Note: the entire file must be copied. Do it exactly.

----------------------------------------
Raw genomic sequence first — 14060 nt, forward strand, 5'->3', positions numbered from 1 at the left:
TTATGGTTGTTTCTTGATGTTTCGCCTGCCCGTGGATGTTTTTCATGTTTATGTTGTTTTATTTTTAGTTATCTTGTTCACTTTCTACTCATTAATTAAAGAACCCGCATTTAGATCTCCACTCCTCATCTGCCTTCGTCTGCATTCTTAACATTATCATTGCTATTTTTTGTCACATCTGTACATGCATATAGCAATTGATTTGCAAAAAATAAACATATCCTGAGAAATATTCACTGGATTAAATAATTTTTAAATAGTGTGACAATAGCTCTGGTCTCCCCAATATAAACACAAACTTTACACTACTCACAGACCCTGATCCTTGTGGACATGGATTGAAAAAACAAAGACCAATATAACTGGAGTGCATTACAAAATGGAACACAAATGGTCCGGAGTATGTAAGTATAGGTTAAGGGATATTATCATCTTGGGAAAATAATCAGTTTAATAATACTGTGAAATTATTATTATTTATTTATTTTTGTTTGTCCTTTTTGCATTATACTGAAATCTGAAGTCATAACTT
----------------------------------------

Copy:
Raw genomic sequence first — 14060 nt, forward strand, 5'->3', positions numbered from 1 at the left:
TTATGGTTGTTTCTTGATGTTTCGCCTGCCCGTGGATGTTTTTCATGTTTATGTTGTTTTATTTTTAGTTATCTTGTTCACTTTCTACTCATTAATTAAAGAACCCGCATTTAGATCTCCACTCCTCATCTGCCTTCGTCTGCATTCTTAACATTATCATTGCTATTTTTTGTCACATCTGTACATGCATATAGCAATTGATTTGCAAAAAATAAACATATCCTGAGAAATATTCACTGGATTAAATAATTTTTAAATAGTGTGACAATAGCTCTGGTCTCCCCAATATAAACACAAACTTTACACTACTCACAGACCCTGATCCTTGTGGACATGGATTGAAAAAACAAAGACCAATATAACTGGAGTGCATTACAAAATGGAACACAAATGGTCCGGAGTATGTAAGTATAGGTTAAGGGATATTATCATCTTGGGAAAATAATCAGTTTAATAATACTGTGAAATTATTATTATTTATTTATTTTTGTTTGTCCTTTTTGCATTATACTGAAATCTGAAGTCATAACTT